ON a bright spring morning in 1991, Bettencourt, Iowa, an industrial city on the Mississippi that had been hit hard by recession, lavishly celebrated the opening of the Diamond Lady, the nation's first modern riverboat casino. As media people, politicians, and citizens looked on, the actor Howard Keel, who 40 years before had played a gambler in Showboat, rolled the ceremonial first dice. He won $5 and, in the process, ushered in a new age of legalized gambling in America.
Over the next 4-1/2 years, states across the country, faced with many of the same fiscal problems as Iowa, would look to gambling as the cure for their economic woes. From lotteries to slot machines, riverboats to full-blown casinos, state after state rushed to expand its gambling operations. Legal gambling in the United States currently generates about $40 billion in yearly revenue.
While this massive expansion has generated some controversy, most of it has centered on the moral questions raised by the transformation of a previously illegal activity into an officially sanctioned one. If we put aside these important considerations, however, and focus on hard, economic truths, new questions arise - questions that have less to do with gambling per se and more to do with the wisdom of placing the future of our communities in the hands of panicked lawmakers and a politically savvy gambling industry with massive lobbying resources at its command.
The simple fact is that there is not one example in America today of a popularly based movement for more gambling. In fact, in those few instances when voters have been given the chance, in statewide elections, they have usually rejected casino and riverboat plans. The drive to expand has instead come almost entirely from legislators in search of a quick economic fix that doesn't involve raising taxes. Lawmakers adopt an ''if we don't our neighbors will'' mentality: Within a year of Iowa's historic riverboat opening, both Illinois and Mississippi had legalized their own riverboats, with looser regulations, in an attempt to lure away the new Iowan bettors.
In their haste, politicians and other leaders have relied on incomplete and slanted research - often prepared by the gambling industry or its consultants - about how their new operations will impact their communities. The United States Gambling Study, which I directed, looked at 14 such reports and found that time and again benefits were exaggerated and costs greatly underestimated.
These hidden costs are all the more insidious because they occur over time and do not attract the same media fanfare that the ribbon-cutting at a new casino does. Chief among them is the effect new gambling operations have on existing businesses. As more opportunities to gamble appear, states and communities have to increasingly rely on their own citizens to keep revenues up. Rather than bringing dollars in, this localized form of ''convenience'' gambling simply drains local consumer spending from local movie theaters, bowling alleys, restaurants, and retail stores and cannibalizes the local economy. One example: The number of independently owned restaurants in Atlantic City, N.J., before casinos were legalized was 243; 10 years later it was 146.
Steve Wynn, CEO of Mirage casinos, told a Bridgeport, Conn., audience in 1992: ''There is no reason on earth for any of you to expect for more than one second that just because there are people here, they're going to run into your store, or restaurant, or bar.... It is illogical to expect that people who won't come to your restaurants or stores today will go to your restaurants or stores just because we happen to build this building here.''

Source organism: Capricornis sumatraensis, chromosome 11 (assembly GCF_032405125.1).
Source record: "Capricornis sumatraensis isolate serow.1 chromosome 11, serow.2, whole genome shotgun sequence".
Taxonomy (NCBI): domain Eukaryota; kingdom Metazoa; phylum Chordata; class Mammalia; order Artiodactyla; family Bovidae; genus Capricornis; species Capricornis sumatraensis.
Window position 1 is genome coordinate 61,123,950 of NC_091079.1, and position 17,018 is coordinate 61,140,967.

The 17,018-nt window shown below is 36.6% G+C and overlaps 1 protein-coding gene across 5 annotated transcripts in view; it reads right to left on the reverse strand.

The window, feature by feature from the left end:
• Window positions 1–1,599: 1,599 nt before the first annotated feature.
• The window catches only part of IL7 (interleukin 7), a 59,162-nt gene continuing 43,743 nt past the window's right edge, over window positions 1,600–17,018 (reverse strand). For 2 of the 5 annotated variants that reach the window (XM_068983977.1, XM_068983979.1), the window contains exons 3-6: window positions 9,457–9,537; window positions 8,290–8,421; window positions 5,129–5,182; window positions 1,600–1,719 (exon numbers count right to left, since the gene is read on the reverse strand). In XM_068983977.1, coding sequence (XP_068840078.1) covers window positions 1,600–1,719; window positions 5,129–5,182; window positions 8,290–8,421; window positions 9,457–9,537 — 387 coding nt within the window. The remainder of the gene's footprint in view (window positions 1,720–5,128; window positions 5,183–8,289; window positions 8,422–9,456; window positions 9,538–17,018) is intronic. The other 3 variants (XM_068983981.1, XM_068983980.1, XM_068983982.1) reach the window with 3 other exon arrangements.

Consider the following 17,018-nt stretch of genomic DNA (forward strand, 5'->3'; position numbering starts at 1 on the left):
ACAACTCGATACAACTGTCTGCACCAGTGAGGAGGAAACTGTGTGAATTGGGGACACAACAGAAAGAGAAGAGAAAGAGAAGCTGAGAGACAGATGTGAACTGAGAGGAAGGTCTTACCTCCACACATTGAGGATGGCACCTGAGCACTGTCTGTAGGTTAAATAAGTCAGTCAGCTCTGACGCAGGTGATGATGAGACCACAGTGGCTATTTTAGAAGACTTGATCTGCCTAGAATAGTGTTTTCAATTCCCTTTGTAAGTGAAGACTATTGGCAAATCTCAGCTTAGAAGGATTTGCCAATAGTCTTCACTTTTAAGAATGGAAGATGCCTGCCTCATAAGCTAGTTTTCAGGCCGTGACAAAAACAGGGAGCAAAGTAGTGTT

Another major hidden cost results from the inevitable increase in compulsive gambling behavior, including an increased burden on the criminal-justice system, which suddenly must deal with a flood of bad-check writers and other white-collar criminals. In addition to the devastating personal tragedies that attend a gambling addiction, the state's private and public costs for each of its problem gamblers is estimated to be more than $13,000 yearly.
A report by the Wisconsin Policy Research Institute says its most conservative estimate of the social costs of casinos in that state is $160 million per year. In Iowa, where the chairman of the state's gambling commission once said the introduction of riverboats was as important as the Bill of Rights, problem gambling has also boomed. According to a recent Iowa Department of Human Service study, compulsive and pathological gambling have more than tripled in the four years since Mr. Keel rolled the dice.
The decision to legalize gambling, once made, is a very difficult one to unmake. New ventures create instant constituencies that are prepared to fight to keep them alive; governments also quickly grow addicted to the initial surge of revenues. Once the novelty wears off or a neighbor state introduces a competing gambling operation, lawmakers are forced to look to new and ''harder'' forms of gambling or to looser regulations in an effort to keep their budgets afloat. As government finds it increasingly necessary to hard-sell gambling to the public, it makes the transition from regulator of gambling to its biggest promoter. Legislators and community leaders are finding that their relationship with gambling goes far beyond anything they originally intended.
There is no denying that state and local governments face a real economic crisis as we move into the next century. But do we really want the keepers of the public trust to actively promote enterprises that take disproportionately from those who can afford it least, are potentially addictive, and do great damage to existing economies? We should insist that our elected officials show more creativity in choosing their approaches to economic development.